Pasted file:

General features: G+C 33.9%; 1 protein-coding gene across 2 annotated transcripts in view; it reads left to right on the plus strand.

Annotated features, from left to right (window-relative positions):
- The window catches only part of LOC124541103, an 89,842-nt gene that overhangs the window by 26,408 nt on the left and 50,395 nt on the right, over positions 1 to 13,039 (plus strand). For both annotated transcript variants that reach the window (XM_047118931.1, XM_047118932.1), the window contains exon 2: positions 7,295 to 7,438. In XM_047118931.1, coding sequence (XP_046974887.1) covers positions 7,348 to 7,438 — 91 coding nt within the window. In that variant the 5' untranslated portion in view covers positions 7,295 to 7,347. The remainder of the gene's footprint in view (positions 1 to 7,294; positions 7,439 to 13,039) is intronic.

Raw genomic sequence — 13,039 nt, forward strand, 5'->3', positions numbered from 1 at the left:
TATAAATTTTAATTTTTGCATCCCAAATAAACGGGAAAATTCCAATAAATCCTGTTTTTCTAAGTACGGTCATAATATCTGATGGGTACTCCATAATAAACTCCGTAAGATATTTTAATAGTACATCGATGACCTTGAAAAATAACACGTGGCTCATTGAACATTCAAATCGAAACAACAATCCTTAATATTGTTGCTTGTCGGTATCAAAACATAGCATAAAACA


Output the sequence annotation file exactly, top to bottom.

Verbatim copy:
General features: G+C 33.9%; 1 protein-coding gene across 2 annotated transcripts in view; it reads left to right on the plus strand.

Annotated features, from left to right (window-relative positions):
- The window catches only part of LOC124541103, an 89,842-nt gene that overhangs the window by 26,408 nt on the left and 50,395 nt on the right, over positions 1 to 13,039 (plus strand). For both annotated transcript variants that reach the window (XM_047118931.1, XM_047118932.1), the window contains exon 2: positions 7,295 to 7,438. In XM_047118931.1, coding sequence (XP_046974887.1) covers positions 7,348 to 7,438 — 91 coding nt within the window. In that variant the 5' untranslated portion in view covers positions 7,295 to 7,347. The remainder of the gene's footprint in view (positions 1 to 7,294; positions 7,439 to 13,039) is intronic.

Raw genomic sequence — 13,039 nt, forward strand, 5'->3', positions numbered from 1 at the left:
TATAAATTTTAATTTTTGCATCCCAAATAAACGGGAAAATTCCAATAAATCCTGTTTTTCTAAGTACGGTCATAATATCTGATGGGTACTCCATAATAAACTCCGTAAGATATTTTAATAGTACATCGATGACCTTGAAAAATAACACGTGGCTCATTGAACATTCAAATCGAAACAACAATCCTTAATATTGTTGCTTGTCGGTATCAAAACATAGCATAAAACA